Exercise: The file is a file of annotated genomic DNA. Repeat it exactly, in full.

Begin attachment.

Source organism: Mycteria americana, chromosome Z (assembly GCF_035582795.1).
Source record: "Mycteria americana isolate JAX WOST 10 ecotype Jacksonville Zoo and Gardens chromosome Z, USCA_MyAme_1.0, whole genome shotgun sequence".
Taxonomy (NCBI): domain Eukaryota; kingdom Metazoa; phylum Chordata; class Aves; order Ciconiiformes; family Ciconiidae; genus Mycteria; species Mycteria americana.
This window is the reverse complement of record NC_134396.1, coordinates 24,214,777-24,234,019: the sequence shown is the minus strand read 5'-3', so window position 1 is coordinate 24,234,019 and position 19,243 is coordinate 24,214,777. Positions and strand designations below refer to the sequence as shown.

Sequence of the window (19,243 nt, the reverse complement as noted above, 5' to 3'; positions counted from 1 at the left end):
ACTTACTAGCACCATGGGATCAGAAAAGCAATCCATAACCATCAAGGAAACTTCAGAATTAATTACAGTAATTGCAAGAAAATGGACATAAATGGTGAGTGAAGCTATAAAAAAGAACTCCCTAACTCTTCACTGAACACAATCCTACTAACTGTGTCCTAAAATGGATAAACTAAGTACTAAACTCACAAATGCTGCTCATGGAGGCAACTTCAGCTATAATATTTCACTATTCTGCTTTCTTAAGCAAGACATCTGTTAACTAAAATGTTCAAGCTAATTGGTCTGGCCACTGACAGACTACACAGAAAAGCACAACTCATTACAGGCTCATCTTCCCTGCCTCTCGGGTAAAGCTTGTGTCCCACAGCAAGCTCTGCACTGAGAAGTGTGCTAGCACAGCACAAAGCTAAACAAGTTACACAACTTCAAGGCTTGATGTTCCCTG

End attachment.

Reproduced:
Source organism: Mycteria americana, chromosome Z (assembly GCF_035582795.1).
Source record: "Mycteria americana isolate JAX WOST 10 ecotype Jacksonville Zoo and Gardens chromosome Z, USCA_MyAme_1.0, whole genome shotgun sequence".
Taxonomy (NCBI): domain Eukaryota; kingdom Metazoa; phylum Chordata; class Aves; order Ciconiiformes; family Ciconiidae; genus Mycteria; species Mycteria americana.
This window is the reverse complement of record NC_134396.1, coordinates 24,214,777-24,234,019: the sequence shown is the minus strand read 5'-3', so window position 1 is coordinate 24,234,019 and position 19,243 is coordinate 24,214,777. Positions and strand designations below refer to the sequence as shown.

Sequence of the window (19,243 nt, the reverse complement as noted above, 5' to 3'; positions counted from 1 at the left end):
ACTTACTAGCACCATGGGATCAGAAAAGCAATCCATAACCATCAAGGAAACTTCAGAATTAATTACAGTAATTGCAAGAAAATGGACATAAATGGTGAGTGAAGCTATAAAAAAGAACTCCCTAACTCTTCACTGAACACAATCCTACTAACTGTGTCCTAAAATGGATAAACTAAGTACTAAACTCACAAATGCTGCTCATGGAGGCAACTTCAGCTATAATATTTCACTATTCTGCTTTCTTAAGCAAGACATCTGTTAACTAAAATGTTCAAGCTAATTGGTCTGGCCACTGACAGACTACACAGAAAAGCACAACTCATTACAGGCTCATCTTCCCTGCCTCTCGGGTAAAGCTTGTGTCCCACAGCAAGCTCTGCACTGAGAAGTGTGCTAGCACAGCACAAAGCTAAACAAGTTACACAACTTCAAGGCTTGATGTTCCCTG